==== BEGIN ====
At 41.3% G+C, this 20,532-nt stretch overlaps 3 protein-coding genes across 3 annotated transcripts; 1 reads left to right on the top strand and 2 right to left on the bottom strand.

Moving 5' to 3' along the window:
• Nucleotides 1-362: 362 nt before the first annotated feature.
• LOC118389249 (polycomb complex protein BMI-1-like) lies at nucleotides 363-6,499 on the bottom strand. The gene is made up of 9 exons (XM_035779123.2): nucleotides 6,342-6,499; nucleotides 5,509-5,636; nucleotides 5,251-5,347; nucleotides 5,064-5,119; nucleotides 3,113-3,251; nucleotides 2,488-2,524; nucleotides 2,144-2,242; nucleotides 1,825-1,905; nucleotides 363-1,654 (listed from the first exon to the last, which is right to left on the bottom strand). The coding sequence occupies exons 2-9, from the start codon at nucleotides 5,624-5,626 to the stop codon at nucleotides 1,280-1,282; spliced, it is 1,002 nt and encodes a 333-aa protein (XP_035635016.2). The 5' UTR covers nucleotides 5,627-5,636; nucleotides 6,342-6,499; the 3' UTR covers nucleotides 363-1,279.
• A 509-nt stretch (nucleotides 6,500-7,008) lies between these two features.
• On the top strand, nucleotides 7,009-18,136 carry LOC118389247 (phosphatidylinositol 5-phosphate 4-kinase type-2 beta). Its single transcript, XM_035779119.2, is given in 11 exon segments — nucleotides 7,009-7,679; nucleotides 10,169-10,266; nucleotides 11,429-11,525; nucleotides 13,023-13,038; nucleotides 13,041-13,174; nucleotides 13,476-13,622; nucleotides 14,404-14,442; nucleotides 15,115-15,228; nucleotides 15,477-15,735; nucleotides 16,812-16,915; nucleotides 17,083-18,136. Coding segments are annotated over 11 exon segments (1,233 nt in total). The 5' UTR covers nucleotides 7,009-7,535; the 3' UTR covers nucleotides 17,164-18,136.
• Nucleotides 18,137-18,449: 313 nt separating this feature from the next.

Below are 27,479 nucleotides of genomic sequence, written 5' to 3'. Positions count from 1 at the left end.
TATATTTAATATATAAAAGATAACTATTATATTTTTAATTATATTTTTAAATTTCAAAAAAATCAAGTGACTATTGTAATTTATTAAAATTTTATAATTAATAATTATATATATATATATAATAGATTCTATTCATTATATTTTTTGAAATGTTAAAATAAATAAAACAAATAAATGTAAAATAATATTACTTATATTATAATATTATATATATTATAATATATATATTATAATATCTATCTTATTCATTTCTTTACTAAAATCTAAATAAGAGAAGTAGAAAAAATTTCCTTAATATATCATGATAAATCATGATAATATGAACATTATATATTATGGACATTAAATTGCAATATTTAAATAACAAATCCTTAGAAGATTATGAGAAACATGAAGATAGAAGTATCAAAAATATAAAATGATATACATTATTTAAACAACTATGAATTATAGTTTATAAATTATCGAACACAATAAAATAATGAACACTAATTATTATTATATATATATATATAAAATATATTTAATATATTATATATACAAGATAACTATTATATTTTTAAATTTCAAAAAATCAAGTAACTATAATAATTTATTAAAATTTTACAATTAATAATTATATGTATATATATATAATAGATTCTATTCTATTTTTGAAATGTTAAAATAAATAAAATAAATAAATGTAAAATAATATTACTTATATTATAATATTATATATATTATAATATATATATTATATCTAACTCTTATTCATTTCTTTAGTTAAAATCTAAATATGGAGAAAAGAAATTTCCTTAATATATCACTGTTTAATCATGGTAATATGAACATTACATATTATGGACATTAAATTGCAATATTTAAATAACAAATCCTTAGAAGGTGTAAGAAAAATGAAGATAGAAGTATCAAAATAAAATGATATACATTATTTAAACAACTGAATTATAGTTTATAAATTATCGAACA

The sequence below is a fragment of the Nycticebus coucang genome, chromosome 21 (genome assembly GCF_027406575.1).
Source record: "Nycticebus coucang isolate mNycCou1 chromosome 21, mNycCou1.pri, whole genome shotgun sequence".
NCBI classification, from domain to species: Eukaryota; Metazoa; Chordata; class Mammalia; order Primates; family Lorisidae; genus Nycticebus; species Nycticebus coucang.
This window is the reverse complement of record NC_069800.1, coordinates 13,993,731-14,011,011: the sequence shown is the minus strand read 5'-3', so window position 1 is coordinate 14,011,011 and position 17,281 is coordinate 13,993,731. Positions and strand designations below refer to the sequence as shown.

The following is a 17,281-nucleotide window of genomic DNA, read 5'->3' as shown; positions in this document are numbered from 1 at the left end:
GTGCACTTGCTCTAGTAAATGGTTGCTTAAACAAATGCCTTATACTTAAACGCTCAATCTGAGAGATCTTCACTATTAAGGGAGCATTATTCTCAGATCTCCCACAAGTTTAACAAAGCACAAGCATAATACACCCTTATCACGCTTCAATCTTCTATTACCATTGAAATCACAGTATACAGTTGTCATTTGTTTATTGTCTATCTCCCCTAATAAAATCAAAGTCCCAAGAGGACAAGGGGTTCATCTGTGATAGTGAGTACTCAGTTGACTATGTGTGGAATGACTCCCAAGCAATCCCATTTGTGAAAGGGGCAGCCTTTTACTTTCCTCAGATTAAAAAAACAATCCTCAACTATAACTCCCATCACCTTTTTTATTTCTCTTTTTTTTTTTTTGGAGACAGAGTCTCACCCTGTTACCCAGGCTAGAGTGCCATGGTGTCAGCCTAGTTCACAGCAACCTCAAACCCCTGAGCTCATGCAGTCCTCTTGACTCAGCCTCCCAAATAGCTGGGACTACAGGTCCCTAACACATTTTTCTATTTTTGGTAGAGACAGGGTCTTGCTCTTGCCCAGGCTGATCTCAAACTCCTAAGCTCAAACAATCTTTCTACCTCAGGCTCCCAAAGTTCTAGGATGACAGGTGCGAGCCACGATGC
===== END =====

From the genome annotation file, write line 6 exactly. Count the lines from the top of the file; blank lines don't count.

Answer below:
• On the top strand, nucleotides 7,009-18,136 carry LOC118389247 (phosphatidylinositol 5-phosphate 4-kinase type-2 beta). Its single transcript, XM_035779119.2, is given in 11 exon segments — nucleotides 7,009-7,679; nucleotides 10,169-10,266; nucleotides 11,429-11,525; nucleotides 13,023-13,038; nucleotides 13,041-13,174; nucleotides 13,476-13,622; nucleotides 14,404-14,442; nucleotides 15,115-15,228; nucleotides 15,477-15,735; nucleotides 16,812-16,915; nucleotides 17,083-18,136. Coding segments are annotated over 11 exon segments (1,233 nt in total). The 5' UTR covers nucleotides 7,009-7,535; the 3' UTR covers nucleotides 17,164-18,136.